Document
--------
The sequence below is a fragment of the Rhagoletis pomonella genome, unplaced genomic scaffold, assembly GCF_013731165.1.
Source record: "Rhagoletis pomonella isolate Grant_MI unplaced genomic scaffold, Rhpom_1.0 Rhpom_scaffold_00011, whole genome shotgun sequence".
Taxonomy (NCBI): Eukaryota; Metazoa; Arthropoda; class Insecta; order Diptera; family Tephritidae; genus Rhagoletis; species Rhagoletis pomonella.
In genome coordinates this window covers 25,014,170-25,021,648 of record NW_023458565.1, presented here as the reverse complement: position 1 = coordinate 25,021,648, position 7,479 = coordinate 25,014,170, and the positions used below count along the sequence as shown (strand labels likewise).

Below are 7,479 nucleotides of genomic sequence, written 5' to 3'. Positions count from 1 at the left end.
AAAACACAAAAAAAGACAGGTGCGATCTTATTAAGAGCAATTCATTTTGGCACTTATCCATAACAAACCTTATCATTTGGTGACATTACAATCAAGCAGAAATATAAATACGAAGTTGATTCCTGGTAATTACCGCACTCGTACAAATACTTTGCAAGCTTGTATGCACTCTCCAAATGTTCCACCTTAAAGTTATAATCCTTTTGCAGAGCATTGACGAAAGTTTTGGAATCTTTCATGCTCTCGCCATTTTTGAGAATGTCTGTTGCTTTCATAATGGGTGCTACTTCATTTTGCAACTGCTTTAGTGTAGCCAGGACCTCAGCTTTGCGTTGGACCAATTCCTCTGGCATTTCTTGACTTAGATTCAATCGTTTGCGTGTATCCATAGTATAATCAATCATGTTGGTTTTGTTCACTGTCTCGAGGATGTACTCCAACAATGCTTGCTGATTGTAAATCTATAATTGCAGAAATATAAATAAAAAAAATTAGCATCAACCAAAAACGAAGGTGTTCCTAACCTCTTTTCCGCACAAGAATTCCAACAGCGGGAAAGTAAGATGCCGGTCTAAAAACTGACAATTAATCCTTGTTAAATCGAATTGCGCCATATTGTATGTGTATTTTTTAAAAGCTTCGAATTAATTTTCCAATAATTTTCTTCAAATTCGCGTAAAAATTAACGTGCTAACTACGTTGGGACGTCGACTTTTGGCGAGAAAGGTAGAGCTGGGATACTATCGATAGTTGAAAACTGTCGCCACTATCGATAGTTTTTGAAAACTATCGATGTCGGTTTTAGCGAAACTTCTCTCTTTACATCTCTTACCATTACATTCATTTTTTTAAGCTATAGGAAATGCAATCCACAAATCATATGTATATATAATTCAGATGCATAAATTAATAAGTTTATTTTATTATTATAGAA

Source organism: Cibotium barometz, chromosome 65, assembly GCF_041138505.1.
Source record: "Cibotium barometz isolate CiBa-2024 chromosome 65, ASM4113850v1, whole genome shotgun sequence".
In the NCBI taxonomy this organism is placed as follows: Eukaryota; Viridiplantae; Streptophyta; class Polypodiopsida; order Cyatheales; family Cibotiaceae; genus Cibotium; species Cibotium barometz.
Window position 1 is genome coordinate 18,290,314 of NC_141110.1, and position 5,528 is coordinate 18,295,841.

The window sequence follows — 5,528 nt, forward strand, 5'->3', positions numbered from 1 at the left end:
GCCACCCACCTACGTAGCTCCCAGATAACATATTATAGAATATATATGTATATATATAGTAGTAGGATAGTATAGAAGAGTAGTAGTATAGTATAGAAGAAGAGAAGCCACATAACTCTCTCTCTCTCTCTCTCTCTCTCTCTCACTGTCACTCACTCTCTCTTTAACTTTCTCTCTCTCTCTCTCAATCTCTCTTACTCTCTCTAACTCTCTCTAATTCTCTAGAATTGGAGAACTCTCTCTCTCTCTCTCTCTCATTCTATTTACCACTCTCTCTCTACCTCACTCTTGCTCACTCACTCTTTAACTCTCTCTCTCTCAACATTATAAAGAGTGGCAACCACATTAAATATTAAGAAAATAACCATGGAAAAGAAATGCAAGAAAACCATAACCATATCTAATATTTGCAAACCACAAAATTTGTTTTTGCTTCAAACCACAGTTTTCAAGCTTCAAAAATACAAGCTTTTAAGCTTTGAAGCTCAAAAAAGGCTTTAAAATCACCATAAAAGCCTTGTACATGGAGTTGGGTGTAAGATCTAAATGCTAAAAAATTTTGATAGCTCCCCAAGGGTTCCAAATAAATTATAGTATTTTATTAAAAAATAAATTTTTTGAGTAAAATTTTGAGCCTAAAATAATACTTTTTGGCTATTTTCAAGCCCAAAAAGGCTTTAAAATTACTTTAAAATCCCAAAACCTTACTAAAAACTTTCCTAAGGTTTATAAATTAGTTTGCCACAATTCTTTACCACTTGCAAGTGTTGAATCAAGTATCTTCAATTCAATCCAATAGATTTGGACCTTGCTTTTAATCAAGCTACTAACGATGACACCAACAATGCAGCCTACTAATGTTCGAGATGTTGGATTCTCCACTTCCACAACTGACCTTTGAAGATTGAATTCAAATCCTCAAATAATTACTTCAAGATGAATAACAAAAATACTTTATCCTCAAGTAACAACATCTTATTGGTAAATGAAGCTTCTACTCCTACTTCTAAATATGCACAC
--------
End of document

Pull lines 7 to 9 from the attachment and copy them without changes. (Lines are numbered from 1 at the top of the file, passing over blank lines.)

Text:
Source organism: Cibotium barometz, chromosome 65, assembly GCF_041138505.1.
Source record: "Cibotium barometz isolate CiBa-2024 chromosome 65, ASM4113850v1, whole genome shotgun sequence".
In the NCBI taxonomy this organism is placed as follows: Eukaryota; Viridiplantae; Streptophyta; class Polypodiopsida; order Cyatheales; family Cibotiaceae; genus Cibotium; species Cibotium barometz.